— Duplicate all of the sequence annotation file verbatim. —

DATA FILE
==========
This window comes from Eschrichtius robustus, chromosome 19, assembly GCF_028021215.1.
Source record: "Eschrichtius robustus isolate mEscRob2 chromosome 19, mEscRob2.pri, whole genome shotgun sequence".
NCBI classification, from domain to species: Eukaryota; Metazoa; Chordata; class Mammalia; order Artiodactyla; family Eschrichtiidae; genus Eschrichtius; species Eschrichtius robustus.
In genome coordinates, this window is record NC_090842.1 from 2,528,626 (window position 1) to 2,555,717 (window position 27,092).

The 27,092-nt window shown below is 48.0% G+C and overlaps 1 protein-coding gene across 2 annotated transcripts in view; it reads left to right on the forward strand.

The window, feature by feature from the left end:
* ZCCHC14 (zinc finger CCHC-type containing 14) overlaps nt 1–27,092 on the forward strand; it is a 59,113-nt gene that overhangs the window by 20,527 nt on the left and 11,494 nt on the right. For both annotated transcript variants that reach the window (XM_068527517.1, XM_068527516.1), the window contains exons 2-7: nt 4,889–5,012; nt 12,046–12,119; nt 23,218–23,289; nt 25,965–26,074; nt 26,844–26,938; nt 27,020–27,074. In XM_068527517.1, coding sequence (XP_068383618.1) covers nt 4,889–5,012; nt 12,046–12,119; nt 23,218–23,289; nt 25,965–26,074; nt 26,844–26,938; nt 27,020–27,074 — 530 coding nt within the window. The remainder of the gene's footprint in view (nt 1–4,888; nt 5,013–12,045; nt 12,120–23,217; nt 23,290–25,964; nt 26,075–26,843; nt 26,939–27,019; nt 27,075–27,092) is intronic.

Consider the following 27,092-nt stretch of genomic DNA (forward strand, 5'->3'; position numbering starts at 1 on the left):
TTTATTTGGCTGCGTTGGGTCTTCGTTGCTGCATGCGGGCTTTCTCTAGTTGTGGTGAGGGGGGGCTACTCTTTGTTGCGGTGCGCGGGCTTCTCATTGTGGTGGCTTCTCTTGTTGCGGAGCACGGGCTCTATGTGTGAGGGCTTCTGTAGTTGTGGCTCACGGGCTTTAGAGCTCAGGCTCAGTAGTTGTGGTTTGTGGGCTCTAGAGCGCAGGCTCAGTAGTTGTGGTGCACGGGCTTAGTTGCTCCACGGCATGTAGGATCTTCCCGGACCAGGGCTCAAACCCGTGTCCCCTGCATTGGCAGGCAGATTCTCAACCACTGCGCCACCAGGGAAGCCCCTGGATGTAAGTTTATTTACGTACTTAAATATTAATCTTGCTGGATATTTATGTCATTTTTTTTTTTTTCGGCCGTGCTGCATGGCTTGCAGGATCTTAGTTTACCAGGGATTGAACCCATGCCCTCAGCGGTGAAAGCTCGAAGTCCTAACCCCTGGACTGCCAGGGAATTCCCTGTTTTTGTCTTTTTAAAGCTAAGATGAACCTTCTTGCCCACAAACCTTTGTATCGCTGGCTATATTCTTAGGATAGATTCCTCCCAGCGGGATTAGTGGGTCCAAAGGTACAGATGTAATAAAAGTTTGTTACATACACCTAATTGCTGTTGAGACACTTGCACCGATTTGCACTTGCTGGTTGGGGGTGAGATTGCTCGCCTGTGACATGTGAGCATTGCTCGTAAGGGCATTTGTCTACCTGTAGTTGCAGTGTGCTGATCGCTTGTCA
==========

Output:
This window comes from Eschrichtius robustus, chromosome 19, assembly GCF_028021215.1.
Source record: "Eschrichtius robustus isolate mEscRob2 chromosome 19, mEscRob2.pri, whole genome shotgun sequence".
NCBI classification, from domain to species: Eukaryota; Metazoa; Chordata; class Mammalia; order Artiodactyla; family Eschrichtiidae; genus Eschrichtius; species Eschrichtius robustus.
In genome coordinates, this window is record NC_090842.1 from 2,528,626 (window position 1) to 2,555,717 (window position 27,092).

The 27,092-nt window shown below is 48.0% G+C and overlaps 1 protein-coding gene across 2 annotated transcripts in view; it reads left to right on the forward strand.

The window, feature by feature from the left end:
* ZCCHC14 (zinc finger CCHC-type containing 14) overlaps nt 1–27,092 on the forward strand; it is a 59,113-nt gene that overhangs the window by 20,527 nt on the left and 11,494 nt on the right. For both annotated transcript variants that reach the window (XM_068527517.1, XM_068527516.1), the window contains exons 2-7: nt 4,889–5,012; nt 12,046–12,119; nt 23,218–23,289; nt 25,965–26,074; nt 26,844–26,938; nt 27,020–27,074. In XM_068527517.1, coding sequence (XP_068383618.1) covers nt 4,889–5,012; nt 12,046–12,119; nt 23,218–23,289; nt 25,965–26,074; nt 26,844–26,938; nt 27,020–27,074 — 530 coding nt within the window. The remainder of the gene's footprint in view (nt 1–4,888; nt 5,013–12,045; nt 12,120–23,217; nt 23,290–25,964; nt 26,075–26,843; nt 26,939–27,019; nt 27,075–27,092) is intronic.

Consider the following 27,092-nt stretch of genomic DNA (forward strand, 5'->3'; position numbering starts at 1 on the left):
TTTATTTGGCTGCGTTGGGTCTTCGTTGCTGCATGCGGGCTTTCTCTAGTTGTGGTGAGGGGGGGCTACTCTTTGTTGCGGTGCGCGGGCTTCTCATTGTGGTGGCTTCTCTTGTTGCGGAGCACGGGCTCTATGTGTGAGGGCTTCTGTAGTTGTGGCTCACGGGCTTTAGAGCTCAGGCTCAGTAGTTGTGGTTTGTGGGCTCTAGAGCGCAGGCTCAGTAGTTGTGGTGCACGGGCTTAGTTGCTCCACGGCATGTAGGATCTTCCCGGACCAGGGCTCAAACCCGTGTCCCCTGCATTGGCAGGCAGATTCTCAACCACTGCGCCACCAGGGAAGCCCCTGGATGTAAGTTTATTTACGTACTTAAATATTAATCTTGCTGGATATTTATGTCATTTTTTTTTTTTTCGGCCGTGCTGCATGGCTTGCAGGATCTTAGTTTACCAGGGATTGAACCCATGCCCTCAGCGGTGAAAGCTCGAAGTCCTAACCCCTGGACTGCCAGGGAATTCCCTGTTTTTGTCTTTTTAAAGCTAAGATGAACCTTCTTGCCCACAAACCTTTGTATCGCTGGCTATATTCTTAGGATAGATTCCTCCCAGCGGGATTAGTGGGTCCAAAGGTACAGATGTAATAAAAGTTTGTTACATACACCTAATTGCTGTTGAGACACTTGCACCGATTTGCACTTGCTGGTTGGGGGTGAGATTGCTCGCCTGTGACATGTGAGCATTGCTCGTAAGGGCATTTGTCTACCTGTAGTTGCAGTGTGCTGATCGCTTGTCA